19.
BMC Public Health ; 20(1): 43, 2020 Jan 13.
Artículo en Inglés | MEDLINE | ID: mdl-31931768

RESUMEN

BACKGROUND: Violence exposure in adolescence is associated with a range of poor health and social outcomes, including both the perpetration and experience of violence in later intimate relationships. However, there is little longitudinal evidence on how both individual and contextual characteristics encourage or interrupt these associations. We designed the Contexts of Violence in Adolescence Cohort study (CoVAC) to provide evidence on these pathways for Ugandan adolescents, with the aim of providing information to improve the design of violence prevention interventions for adolescents and young adults. METHODS: CoVAC is a mixed-methods prospective cohort study with three parallel strands. Between 2014 and 2022, the study comprises three waves of quantitative survey data collection; qualitative data from five time points; and a series of workshops to facilitate direct use of emerging findings by intervention developers at Uganda-based NGO Raising Voices in their ongoing work to prevent violence. 3431 adolescents participated in a survey in 2014 when the majority were aged 11-14 years, and agreed to be re-contacted for a Wave 2 survey in 2018 (aged about 15-18 years); and again in 2021 (aged 18-21 years). 36 young people from Wave 1 survey sample will be invited to participate in longitudinal qualitative data collection. Adolescents aged 18 years and over will provide informed consent; for those under age 18 years, adolescents will be invited to assent, except in cases where caregivers, following notification, have opted not to consent to their adolescent's participation. Quantitative and qualitative data will be analysed iteratively, and triangulation will be used to confirm, clarify and deepen our interpretation of findings. We will hold regular structured meetings so that emerging findings can be integrated into intervention development. DISCUSSION: This will be the first longitudinal study on the aetiology of violence over adolescence in sub-Saharan Africa which will enable examination of pathways using mixed methods at multiple time points. Quantitative mediation analysis, and annual qualitative fieldwork will provide detailed insights into how adolescents' violence-related experiences, perspectives and practices relate to their social contexts and how these change over time. Results will feed directly into intervention development to reduce violence and harmful sequelae. TRIAL REGISTRATION: This study is a long-term follow up of participants in the Good Schools Study (NCT01678846, clinicaltrials.gov). This protocol is for cohort follow-up only; we have a separate protocol paper describing an evaluation of the long-term effects of the Good School Toolkit (In preparation).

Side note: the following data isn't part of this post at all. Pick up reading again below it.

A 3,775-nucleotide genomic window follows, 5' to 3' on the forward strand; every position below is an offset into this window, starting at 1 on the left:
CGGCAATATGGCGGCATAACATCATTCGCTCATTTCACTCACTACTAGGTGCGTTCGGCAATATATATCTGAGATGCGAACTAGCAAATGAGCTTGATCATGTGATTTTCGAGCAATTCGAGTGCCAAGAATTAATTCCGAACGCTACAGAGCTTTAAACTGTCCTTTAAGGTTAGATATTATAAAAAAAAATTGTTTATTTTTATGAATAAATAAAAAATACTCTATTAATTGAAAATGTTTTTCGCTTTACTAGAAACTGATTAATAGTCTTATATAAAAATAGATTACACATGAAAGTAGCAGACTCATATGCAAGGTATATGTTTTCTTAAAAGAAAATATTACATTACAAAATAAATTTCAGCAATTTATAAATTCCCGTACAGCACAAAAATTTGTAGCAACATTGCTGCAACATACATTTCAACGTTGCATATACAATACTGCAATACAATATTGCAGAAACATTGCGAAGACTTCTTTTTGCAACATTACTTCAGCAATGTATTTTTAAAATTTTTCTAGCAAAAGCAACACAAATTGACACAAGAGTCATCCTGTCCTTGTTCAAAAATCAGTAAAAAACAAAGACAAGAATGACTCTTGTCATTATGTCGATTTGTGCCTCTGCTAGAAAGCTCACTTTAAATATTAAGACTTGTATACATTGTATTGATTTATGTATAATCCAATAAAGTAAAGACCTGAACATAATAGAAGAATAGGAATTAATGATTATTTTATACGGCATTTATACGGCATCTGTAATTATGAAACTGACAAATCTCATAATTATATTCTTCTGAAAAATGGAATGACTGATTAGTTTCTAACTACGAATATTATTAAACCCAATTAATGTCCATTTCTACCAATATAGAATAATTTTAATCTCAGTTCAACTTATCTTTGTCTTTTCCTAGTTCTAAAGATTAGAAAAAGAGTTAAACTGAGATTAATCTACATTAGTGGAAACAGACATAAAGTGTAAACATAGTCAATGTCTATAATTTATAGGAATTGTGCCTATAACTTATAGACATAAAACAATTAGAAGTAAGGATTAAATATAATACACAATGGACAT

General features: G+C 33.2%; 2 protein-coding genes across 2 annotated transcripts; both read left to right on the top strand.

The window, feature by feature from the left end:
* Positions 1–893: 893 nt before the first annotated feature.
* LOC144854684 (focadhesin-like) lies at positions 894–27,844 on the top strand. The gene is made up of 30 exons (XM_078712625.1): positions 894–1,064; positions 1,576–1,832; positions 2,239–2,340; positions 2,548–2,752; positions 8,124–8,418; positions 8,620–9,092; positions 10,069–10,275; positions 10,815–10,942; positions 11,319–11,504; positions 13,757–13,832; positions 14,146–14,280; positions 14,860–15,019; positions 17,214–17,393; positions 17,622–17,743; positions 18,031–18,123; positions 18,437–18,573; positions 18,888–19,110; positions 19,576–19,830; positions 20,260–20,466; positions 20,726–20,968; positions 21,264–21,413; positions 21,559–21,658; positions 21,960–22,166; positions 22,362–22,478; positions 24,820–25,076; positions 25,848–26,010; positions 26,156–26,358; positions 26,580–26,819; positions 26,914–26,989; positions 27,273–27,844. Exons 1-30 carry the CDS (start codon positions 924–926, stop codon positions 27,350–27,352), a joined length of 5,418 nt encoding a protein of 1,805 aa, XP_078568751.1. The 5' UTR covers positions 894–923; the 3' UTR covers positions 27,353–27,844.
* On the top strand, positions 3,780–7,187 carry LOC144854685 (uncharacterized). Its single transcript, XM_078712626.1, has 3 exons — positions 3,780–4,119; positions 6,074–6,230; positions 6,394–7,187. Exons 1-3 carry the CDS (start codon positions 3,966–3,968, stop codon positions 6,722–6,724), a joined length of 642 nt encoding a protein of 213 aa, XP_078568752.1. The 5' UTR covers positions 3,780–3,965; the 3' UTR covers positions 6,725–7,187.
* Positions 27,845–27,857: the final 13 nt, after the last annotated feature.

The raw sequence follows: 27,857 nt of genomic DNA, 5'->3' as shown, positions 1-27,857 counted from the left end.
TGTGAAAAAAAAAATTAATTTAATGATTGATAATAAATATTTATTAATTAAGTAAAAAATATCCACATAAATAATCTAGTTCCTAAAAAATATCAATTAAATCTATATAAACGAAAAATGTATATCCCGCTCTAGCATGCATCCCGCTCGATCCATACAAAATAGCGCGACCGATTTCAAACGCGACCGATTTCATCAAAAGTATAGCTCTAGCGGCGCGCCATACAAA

Asunto(s)
Violencia/estadística & datos numéricos , Adolescente , Niño , Femenino , Humanos , Estudios Longitudinales , Masculino , Estudios Prospectivos , Investigación Cualitativa , Determinantes Sociales de la Salud , Encuestas y Cuestionarios , Uganda , Violencia/prevención & control , Adulto Joven
20.
Trop Med Int Health ; 25(5): 590-599, 2020 05.
Artículo en Inglés | MEDLINE | ID: mdl-31989731

RESUMEN

OBJECTIVE: To describe the features of HIV-associated chronic lung disease (CLD) in older children and adolescents living with HIV and to examine the clinical factors associated with CLD. This is a post hoc analysis of baseline data from the BREATHE clinical trial (ClinicalTrials.gov, NCT02426112). METHODS: Children and adolescents aged 6-19 years were screened for CLD (defined as a FEV1 z-score <-1 with no reversibility post-bronchodilation with salbutamol) at two HIV clinics in Harare, Zimbabwe, and Blantyre, Malawi. Eligible participants with CLD (cases) were enrolled, together with a control group without CLD [frequency-matched by age group and duration on antiretroviral therapy (ART)] in a 4:1 allocation ratio. A clinical history and examination were undertaken. The association between CLD and a priori-defined demographic and clinical covariates was investigated using multivariable logistic regression. RESULTS: Of the 1585 participants screened, 419 (32%) had a FEV1 z-score <-1, of whom 347 were enrolled as cases [median age 15.3 years (IQR 12.7-17.7); 48.9% female] and 74 with FEV1 z-score >0 as controls [median age 15.6 years (IQR 12.1-18.2); 62.2% female]. Among cases, current respiratory symptoms including cough and shortness of breath were reported infrequently (9.3% and 1.8%, respectively). However, 152 (43.8%) of cases had a respiratory rate above the 90th centile for their age. Wasting and taking second-line ART were independently associated with CLD. CONCLUSIONS: The presence of CLD indicates the need to address additional treatment support for youth living with HIV, alongside ART provision, to ensure a healthier adulthood.


Asunto(s)
Infecciones por VIH , VIH-1 , Enfermedades Pulmonares/epidemiología , Adolescente , Estudios de Casos y Controles , Niño , Servicios de Salud del Niño , Femenino , Humanos , Enfermedades Pulmonares/complicaciones , Malaui/epidemiología , Masculino , Encuestas y Cuestionarios , Sobrevivientes , Adulto Joven , Zimbabwe/epidemiología
SELECCIÓN DE REFERENCIAS
DETALLE DE LA BÚSQUEDA
...